Morning Glory, Bindweed, Ipomoea, Calystegia, Argyreia nervosa
Morning Glory is a common name for over 1,000 species of flowering plants in the family Convolvulaceae. Found this perennial climbing vine growing wildly at the beaches of Batangas. Most Morning Glory flowers unravel into full bloom in the early morning. The flowers usually start to fade a few hours before the petals start showing visible curling. They prefer full sun exposure throughout the day in an environment with well-balanced supply of moisture.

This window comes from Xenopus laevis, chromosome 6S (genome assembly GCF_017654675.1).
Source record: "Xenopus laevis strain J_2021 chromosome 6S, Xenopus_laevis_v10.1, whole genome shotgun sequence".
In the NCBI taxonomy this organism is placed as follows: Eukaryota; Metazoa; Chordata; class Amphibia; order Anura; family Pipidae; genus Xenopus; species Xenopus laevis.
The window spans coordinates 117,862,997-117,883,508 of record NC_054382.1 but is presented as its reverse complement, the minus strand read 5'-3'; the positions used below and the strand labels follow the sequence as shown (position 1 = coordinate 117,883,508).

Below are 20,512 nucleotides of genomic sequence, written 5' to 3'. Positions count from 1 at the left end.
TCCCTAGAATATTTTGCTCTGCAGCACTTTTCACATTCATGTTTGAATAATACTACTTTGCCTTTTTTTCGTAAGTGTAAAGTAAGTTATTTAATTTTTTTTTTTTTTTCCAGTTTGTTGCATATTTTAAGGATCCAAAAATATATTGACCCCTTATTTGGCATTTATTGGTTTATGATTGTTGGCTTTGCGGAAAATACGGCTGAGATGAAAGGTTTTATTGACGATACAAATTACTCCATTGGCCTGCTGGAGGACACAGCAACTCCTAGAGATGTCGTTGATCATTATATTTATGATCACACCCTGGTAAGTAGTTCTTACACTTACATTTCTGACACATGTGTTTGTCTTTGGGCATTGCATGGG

Morning Glory was first known in China for its medicinal uses, due to the laxative properties of its seeds. Ancient Mesoamerican civilizations used the morning glory species Ipomoea alba to convert the latex from the Castilla elastica tree and also the guayule plant to produce bouncing rubber balls. The sulfur in morning glory's juice served to vulcanize the rubber, a process predating Charles Goodyear's discovery by at least 3,000 years. Aztec priests in Mexico were also known to use the plants hallucinogenic properties. The seeds of morning glory can produce a similar effect to LSD when taken in large doses.